News for libst

Our DHC, Emmanuelle Charpentier, wins the Nobel Prize in...

The Nobel Prize in Chemistry was awarded to Emmanuelle Charpentier, Doctor honoris causa of the LIBST in 2018, and to Jennifer Doudna, two geneticists who have developed "molecular scissors" capable of modifying human genes, a revolutionary breakthrough. The award is given to them for...
Click to know more

The Chromosome waltz

To generate our reproductive cells (the gametes), our cells use a double division called meiosis. It aims to create male or female gametes that consist of 23 chromosomes, not 46 chromosomes like the rest of our cells. This is so that these gametes can pair with a gamete of the opposite sex and...
Click to know more

Cancer cells deactivate their ‘Velcro’ to go on the...

Cancer cells remain clumped together via a sort of ‘Velcro’ which allows them to adhere to each other wherever they appear. In order for cancer cells to leave a tumour and spread throughout the body during metastatic processes, cancer cells must reduce their adhesion and increase their...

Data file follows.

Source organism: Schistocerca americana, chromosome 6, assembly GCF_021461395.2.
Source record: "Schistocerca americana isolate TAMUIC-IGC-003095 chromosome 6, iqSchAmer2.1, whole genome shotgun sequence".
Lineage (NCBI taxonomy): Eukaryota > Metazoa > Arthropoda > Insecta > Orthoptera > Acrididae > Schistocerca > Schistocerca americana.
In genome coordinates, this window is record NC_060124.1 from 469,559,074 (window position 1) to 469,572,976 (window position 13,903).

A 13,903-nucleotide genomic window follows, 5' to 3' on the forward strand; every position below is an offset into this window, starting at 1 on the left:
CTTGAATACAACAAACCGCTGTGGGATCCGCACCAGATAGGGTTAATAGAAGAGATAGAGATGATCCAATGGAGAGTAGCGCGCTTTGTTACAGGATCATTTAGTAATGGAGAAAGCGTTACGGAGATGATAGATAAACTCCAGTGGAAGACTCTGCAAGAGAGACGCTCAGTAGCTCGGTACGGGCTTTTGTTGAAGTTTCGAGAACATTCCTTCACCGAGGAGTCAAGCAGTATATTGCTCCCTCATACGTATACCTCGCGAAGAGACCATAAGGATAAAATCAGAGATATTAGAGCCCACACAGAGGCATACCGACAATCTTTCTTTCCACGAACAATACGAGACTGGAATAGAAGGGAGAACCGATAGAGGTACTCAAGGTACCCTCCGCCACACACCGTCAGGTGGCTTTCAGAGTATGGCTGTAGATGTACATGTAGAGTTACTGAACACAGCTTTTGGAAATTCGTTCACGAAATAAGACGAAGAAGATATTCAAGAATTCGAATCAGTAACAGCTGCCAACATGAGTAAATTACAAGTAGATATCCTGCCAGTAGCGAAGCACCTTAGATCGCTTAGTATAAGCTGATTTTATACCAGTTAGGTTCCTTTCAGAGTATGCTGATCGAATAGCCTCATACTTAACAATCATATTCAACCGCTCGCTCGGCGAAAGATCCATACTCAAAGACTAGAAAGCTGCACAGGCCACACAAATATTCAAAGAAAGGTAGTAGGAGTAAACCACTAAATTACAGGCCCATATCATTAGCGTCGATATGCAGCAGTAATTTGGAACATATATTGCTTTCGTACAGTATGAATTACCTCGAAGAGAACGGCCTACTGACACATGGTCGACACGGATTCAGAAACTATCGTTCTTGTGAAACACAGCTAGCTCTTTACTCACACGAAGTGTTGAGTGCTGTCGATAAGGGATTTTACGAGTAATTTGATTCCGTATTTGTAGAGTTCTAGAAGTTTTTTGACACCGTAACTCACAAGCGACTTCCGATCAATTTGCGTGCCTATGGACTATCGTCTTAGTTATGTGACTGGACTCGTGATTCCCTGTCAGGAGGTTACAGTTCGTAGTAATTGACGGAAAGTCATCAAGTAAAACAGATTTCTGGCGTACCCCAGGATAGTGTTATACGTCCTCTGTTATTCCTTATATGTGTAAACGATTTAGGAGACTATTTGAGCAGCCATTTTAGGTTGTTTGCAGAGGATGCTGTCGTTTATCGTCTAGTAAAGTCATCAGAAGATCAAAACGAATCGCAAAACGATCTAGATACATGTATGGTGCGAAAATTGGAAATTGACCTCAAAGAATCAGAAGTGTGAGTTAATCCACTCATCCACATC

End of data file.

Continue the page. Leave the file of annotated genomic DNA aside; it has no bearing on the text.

Click to know more

Mechanobiology: what makes bacterial pathogens so stiff?

Bacteria are surrounded by mechanically rigid cell envelopes, which play important roles in controlling cellular processes like growth, division, adhesion as well as resistance to drugs and environmental stresses. In the prototypical pathogen Escherichia coli, it has long been believed that...
Click to know more

Lock the door on coronavirus

How does the new coronavirus enter our cells and how do we keep it from entering? The team of David Alsteens (LIBST) will tackle these two questions with the help of state-of-the-art equipment, the atomic force microscope, and expertise on the interactions between viruses and their host cells....
Click to know more